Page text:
David Dale Gallery, in partnership with Video Art Network Lagos, are delighted to present Watch Yourself, a multi-channel video installation of work by UK based artists Rachel Maclean, Jack Saunders, Dominic Watson & Zoe Williams. Presented as part of the British Council’s UK/ Nigeria 2015-16 season,Watch Yourself is the second in a series of collaborations between David Dale Gallery and Video Art Network Lagos.
The organisations first collaborated when David Dale Gallery invited Video Art Network Lagos, alongside five other international organisations, to participate in International Artist Initiated, a project devised as part of Festival 2014, the cultural programme of the XX Commonwealth Games in Glasgow. Working with artist initiated, or focussed, organisations from across the six Commonwealth territories, the programme consisted of a series of exhibitions and events by the invited organisations that responded to either the context of the Commonwealth Games within Glasgow, or was representative or indicative of contemporary culture within their nation through the lens of an artist-led organisation. Taking place over multiple venues in Glasgow’s east end, International Artist Initiatedincorporated visual art exhibitions, public art, events, performance and publications as a celebration of the diversity of self-organised cultural practice internationally.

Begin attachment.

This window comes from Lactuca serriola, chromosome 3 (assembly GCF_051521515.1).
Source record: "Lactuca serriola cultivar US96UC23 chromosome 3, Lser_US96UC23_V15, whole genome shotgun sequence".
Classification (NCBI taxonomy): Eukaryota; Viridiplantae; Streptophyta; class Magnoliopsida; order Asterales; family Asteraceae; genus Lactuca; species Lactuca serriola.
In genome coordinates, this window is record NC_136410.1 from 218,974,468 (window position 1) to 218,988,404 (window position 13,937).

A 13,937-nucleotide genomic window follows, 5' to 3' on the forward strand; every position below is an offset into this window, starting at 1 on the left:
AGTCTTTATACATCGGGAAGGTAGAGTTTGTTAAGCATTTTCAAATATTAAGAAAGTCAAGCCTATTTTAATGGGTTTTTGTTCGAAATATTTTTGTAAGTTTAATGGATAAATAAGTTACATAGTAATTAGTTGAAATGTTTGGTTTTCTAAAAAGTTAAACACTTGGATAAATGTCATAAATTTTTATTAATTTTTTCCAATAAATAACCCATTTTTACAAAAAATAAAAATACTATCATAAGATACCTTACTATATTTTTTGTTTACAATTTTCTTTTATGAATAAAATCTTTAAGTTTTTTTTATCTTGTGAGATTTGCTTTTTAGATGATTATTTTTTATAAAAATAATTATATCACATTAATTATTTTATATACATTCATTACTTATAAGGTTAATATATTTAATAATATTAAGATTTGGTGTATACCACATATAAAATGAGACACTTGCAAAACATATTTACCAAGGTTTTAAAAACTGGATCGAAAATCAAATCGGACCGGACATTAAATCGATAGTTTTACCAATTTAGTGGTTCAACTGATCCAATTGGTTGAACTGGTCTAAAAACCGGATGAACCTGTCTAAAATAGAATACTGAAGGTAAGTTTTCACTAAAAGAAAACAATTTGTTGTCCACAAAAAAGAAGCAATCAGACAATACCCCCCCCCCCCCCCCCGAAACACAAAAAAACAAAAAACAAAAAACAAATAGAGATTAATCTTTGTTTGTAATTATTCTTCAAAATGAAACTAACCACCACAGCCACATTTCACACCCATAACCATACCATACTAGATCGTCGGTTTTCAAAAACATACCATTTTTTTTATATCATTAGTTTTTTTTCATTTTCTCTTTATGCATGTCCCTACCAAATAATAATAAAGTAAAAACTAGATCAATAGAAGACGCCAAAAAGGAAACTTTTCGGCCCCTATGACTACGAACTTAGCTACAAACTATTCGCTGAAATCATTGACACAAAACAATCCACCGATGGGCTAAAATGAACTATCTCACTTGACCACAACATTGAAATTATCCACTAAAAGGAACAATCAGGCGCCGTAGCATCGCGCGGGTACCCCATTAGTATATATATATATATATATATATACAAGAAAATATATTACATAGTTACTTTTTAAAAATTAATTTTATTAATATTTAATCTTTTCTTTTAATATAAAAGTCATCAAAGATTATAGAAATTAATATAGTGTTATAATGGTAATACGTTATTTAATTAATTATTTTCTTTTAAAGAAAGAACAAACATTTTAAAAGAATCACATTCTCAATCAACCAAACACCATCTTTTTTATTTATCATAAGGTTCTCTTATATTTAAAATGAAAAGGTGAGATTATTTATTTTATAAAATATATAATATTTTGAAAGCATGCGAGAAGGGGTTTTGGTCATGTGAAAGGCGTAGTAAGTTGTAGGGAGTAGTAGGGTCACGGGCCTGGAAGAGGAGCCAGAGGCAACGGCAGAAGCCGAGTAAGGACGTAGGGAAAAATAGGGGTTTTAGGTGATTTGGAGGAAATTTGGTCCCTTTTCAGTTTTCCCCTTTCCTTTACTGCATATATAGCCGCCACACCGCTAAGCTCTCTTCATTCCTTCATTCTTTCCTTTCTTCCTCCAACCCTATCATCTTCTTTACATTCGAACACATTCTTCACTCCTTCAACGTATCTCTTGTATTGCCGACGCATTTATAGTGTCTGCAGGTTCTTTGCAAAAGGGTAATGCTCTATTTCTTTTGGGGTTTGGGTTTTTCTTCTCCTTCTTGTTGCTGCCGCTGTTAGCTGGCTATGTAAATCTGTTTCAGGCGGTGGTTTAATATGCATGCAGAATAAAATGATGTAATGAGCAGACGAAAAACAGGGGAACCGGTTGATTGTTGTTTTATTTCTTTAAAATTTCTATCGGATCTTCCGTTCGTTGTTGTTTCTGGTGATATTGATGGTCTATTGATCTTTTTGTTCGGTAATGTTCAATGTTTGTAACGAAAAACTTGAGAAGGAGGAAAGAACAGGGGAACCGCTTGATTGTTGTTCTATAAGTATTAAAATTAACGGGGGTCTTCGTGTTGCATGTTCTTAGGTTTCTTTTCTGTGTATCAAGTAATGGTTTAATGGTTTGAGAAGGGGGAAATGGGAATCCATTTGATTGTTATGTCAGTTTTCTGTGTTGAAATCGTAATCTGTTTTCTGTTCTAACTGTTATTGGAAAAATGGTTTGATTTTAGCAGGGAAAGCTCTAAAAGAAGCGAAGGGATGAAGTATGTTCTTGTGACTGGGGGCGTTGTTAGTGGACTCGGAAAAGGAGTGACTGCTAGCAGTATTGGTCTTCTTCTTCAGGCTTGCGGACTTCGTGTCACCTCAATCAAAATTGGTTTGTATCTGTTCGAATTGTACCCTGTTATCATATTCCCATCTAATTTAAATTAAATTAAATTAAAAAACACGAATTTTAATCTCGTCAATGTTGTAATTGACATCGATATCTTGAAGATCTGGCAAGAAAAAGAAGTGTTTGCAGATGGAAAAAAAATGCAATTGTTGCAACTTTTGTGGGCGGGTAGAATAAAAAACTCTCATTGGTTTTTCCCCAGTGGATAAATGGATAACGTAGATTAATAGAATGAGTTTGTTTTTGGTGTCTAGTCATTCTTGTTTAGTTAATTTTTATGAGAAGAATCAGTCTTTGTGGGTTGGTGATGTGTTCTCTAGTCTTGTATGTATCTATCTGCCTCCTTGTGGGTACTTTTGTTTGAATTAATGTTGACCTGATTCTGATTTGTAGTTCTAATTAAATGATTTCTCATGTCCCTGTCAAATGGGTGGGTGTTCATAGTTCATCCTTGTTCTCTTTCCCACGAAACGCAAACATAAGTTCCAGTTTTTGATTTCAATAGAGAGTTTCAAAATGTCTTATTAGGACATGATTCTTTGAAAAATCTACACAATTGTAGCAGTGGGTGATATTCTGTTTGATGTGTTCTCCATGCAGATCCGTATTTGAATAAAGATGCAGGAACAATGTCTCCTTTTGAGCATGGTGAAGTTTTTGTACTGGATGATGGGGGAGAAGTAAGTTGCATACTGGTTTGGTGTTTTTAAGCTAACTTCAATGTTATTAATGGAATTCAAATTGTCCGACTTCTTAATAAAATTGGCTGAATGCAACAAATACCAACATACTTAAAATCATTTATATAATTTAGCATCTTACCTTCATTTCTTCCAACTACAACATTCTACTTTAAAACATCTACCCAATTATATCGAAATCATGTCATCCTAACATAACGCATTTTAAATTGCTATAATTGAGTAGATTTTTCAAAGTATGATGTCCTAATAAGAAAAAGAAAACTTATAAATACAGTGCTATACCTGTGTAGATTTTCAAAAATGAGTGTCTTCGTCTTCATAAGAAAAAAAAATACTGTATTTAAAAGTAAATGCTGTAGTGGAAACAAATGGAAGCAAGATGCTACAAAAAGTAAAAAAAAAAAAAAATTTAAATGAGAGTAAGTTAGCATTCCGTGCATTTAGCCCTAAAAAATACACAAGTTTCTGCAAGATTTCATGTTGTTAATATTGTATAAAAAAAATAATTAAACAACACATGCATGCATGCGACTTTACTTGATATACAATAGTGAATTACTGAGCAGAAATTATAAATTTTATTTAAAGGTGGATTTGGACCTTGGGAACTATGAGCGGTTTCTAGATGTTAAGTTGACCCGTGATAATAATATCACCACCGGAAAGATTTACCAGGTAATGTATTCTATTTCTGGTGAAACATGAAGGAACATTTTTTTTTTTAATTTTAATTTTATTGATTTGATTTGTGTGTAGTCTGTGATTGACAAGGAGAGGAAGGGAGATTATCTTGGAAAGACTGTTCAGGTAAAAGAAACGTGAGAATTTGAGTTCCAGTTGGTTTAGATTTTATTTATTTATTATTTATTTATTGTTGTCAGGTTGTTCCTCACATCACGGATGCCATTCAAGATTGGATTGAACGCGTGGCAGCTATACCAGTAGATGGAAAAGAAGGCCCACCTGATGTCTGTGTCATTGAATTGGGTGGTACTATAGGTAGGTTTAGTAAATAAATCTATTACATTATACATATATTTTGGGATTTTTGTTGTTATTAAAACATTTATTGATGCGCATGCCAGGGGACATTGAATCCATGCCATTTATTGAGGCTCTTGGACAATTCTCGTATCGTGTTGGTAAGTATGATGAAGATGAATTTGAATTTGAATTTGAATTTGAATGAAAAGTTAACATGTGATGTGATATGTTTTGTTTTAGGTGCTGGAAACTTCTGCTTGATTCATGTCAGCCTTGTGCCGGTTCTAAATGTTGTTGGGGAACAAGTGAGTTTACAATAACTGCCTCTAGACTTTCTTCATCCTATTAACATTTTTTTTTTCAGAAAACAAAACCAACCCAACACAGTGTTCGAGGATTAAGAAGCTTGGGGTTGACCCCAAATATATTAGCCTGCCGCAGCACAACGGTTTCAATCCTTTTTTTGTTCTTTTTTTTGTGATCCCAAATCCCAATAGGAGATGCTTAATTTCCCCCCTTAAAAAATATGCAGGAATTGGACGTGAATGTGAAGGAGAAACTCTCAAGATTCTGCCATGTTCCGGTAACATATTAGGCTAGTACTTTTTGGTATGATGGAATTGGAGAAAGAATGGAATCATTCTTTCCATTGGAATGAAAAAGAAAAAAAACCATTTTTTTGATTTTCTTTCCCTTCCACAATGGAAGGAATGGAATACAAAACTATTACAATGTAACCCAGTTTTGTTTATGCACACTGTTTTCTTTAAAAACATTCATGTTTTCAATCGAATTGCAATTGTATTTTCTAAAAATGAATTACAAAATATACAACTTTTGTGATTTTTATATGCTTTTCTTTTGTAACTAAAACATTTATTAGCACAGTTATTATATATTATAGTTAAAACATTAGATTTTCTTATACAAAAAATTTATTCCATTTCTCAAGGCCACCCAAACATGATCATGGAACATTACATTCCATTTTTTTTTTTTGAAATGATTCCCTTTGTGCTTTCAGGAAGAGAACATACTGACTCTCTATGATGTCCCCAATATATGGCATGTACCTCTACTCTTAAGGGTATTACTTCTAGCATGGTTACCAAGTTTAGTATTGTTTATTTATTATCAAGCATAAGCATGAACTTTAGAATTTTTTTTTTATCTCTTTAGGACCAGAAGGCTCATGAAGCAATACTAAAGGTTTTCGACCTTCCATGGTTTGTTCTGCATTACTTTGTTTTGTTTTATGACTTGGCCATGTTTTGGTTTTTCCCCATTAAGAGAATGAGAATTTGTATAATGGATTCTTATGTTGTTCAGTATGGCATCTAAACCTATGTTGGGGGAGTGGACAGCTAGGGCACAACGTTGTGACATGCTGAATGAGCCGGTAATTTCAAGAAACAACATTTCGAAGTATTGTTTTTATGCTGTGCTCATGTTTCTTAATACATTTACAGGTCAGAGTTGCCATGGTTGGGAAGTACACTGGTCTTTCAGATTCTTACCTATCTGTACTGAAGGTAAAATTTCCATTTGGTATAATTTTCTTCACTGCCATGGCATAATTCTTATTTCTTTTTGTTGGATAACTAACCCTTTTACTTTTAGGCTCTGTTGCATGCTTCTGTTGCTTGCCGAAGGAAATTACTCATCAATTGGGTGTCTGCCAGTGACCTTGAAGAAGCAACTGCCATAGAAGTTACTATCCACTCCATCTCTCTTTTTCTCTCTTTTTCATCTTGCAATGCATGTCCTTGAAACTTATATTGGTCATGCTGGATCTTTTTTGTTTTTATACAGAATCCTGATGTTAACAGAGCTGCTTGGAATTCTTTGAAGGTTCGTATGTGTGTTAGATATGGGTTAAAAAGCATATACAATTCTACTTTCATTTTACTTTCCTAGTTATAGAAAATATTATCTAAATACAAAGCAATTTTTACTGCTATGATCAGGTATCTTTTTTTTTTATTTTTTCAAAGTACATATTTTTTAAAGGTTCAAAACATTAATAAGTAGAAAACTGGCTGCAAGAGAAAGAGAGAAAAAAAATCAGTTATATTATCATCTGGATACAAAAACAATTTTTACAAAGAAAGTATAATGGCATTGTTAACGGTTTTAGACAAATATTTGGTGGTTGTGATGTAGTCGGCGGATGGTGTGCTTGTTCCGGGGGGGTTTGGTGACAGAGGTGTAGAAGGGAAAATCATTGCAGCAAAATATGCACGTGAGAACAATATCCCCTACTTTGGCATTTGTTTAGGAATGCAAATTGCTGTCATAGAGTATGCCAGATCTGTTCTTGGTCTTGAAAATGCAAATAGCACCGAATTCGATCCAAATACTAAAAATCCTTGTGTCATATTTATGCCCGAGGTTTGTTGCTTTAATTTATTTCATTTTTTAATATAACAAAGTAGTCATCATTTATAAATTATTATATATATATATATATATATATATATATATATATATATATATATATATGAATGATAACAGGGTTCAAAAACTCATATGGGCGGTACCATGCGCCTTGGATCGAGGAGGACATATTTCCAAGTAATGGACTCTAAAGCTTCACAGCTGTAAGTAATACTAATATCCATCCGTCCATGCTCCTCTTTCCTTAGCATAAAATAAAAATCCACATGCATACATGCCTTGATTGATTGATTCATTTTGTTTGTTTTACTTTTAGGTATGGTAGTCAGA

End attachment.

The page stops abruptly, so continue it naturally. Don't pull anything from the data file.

Video Art Network Lagos’ contribution was titled Owambe, a colloquial expression for a party where the who-is-who in the Nigerian society are in attendance. Watch Yourself is developed as a sequel to the project’s initial iteration in Glasgow, and is presented in similar terms as a glimpse of contemporary culture within UK and artists’ representations of this. The exhibition brings together artists working within culture directed by the online totality of media. Characterised by the hyper – personal, subjective, seductive or aesthetic – the artists work within forms now defined by the multiplicity of online video production, and the half truths jostling for attention that the commodification of moving image has necessitated. Merging humour, vanity and seduction, an undercurrent of dark anxiety permeates all the works, questioning the depth of a surface orientated culture.